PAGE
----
Honing question - probably stupid

Discussion in 'Straight Razors' started by gregindallas, Oct 6, 2010.

  1. gregindallas

    gregindallas Rolls Razor Revivalist

    1st off, I'm not a die-hard stright guy. I send my 2 strights off to be honed when required. But I have, for years, honed knives around the house as required and am struck by the fact that stright razor honing doesn't seem to involve honing oil. Is it a choice or a requirement of the type stones used for honing razors?
  2. Jimbo

    Jimbo New Member

    I think generally it is a property of the types of stones used for straight razor honing. All barber's hones (or at least the ones I am familiar with), for example, need water or perhaps a bit of lather, as do a lot of the synthetics. There are oil stones out there, but they seem to be less favoured by straight razor honers than waterstones.

  3. woodturner

    woodturner Member

    It has something to do cleanliness and the fact that you really don't want oil going into a cut you might get. Any bacteria that comes from the blade will be transferred to any oil stone which is not easily killed by the oil and could be transferred back to the blade at some point. Water stones can be easily cleaned. The stones are also much finer grit and could be clogged by oil.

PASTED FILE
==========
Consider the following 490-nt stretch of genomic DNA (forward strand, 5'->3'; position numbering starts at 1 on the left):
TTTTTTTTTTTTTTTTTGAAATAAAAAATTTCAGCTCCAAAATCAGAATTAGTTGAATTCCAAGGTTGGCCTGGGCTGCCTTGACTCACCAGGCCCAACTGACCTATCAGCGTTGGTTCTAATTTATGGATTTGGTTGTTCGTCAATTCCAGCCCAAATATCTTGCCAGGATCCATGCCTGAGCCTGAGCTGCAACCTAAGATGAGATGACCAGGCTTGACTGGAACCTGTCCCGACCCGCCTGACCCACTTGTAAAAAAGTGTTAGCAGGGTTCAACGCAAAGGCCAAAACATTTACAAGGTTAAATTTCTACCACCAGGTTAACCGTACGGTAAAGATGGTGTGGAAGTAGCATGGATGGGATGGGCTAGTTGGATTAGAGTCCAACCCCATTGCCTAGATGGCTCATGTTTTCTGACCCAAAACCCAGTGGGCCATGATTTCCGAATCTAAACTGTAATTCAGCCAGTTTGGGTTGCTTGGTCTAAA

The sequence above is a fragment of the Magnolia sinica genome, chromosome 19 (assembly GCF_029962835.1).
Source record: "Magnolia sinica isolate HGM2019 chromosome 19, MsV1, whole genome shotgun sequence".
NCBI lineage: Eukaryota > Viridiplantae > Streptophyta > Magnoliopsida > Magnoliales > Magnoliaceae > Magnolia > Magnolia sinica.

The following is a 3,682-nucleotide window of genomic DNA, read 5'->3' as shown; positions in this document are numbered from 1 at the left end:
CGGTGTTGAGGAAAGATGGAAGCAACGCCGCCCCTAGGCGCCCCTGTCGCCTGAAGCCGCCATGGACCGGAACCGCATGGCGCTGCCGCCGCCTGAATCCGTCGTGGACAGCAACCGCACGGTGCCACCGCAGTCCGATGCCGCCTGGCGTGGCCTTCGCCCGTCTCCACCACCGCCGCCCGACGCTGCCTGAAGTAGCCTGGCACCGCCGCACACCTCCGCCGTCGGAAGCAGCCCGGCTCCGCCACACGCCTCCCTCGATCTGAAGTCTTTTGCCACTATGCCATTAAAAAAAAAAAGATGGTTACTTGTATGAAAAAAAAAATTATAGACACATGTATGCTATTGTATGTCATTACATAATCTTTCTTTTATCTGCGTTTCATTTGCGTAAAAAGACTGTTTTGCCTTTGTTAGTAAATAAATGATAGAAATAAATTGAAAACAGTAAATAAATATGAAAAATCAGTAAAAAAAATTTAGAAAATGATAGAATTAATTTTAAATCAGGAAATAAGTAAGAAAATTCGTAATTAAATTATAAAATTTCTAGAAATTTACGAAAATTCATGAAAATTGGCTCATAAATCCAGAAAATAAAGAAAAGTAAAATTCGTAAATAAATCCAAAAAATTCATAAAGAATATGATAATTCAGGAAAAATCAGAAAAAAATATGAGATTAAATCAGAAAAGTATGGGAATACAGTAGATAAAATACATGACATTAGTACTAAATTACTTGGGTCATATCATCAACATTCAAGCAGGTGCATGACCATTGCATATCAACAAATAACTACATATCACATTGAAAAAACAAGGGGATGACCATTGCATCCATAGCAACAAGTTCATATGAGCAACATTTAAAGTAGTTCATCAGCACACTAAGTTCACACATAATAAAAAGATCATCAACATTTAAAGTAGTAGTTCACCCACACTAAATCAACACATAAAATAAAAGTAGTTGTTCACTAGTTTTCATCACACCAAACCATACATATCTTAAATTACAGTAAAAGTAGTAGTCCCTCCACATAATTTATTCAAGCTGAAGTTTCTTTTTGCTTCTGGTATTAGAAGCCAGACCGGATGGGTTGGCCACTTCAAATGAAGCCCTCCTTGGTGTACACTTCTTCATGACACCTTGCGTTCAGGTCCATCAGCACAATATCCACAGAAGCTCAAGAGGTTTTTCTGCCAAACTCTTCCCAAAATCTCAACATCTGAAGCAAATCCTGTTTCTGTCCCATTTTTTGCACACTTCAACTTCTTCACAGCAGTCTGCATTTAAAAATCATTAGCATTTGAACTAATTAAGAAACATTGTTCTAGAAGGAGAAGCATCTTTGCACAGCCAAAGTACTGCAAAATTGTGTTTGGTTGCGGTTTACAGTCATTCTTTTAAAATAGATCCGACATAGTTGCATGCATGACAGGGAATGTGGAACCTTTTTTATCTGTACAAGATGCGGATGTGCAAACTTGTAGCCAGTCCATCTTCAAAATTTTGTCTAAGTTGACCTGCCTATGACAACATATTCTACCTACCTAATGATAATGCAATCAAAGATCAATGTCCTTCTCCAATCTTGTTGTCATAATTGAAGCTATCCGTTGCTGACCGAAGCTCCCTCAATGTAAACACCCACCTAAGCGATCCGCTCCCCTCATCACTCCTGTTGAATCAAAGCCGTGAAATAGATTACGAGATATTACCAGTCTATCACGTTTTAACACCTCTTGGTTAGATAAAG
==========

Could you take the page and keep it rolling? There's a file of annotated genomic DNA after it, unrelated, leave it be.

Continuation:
4. Reformation Student

    Reformation Student New Member

    I sharpen all my knives on a Japanese water stone using just water, no oil involved. The oil stones I think typically have a much courser grit so you need a thicker lubricant that won't soak into the pores of the stone. With straights, the stones are of a high enough grit that the pores are mostly closed so simple water provides enough lubrication.

    To throw a monkey into the wrench, I actually use a shaving lather as lubricant on my barber's hone.
  5. Utopian

    Utopian New Member

    One of the most ubiquitous of barber hones, the Swaty, could be used wet, dry, lathered, or with oil. Because most barber hones are not porous, there is little peril of oil contaminating the hone.
    This differs from hones/stones that are porous. The Eschers made a big point on their labels to declare to "be particular" to avoid getting oil on the stone. If you get oil on the stone, then you get oil in the stone and you are stuck with it. I think for most hones, they could be used either way but once you got oil on it you were committed. Water is more convenient and is cleaner. Imagine a barber carrying a hone around in is pocket. He wouldn't want an oil stain in his jacket.
  6. 8thsinner

    8thsinner New Member

    Additionally, a very good book on sharpening by a famous guy whose name I currently cannot remember suggests even on oil stones Never use oil with them. He tested this in hard use factory conditions where people didn't know he changed styles and they started asking why the blades were sharper for longer...Great book for all things sharpening, not specific to shaving other than that he sharpened an axe and let his daughter shave his winter coat clean off in about ten minutes...

    The razor edge book of sharpening...by John Juranitch who was by profession a barber.

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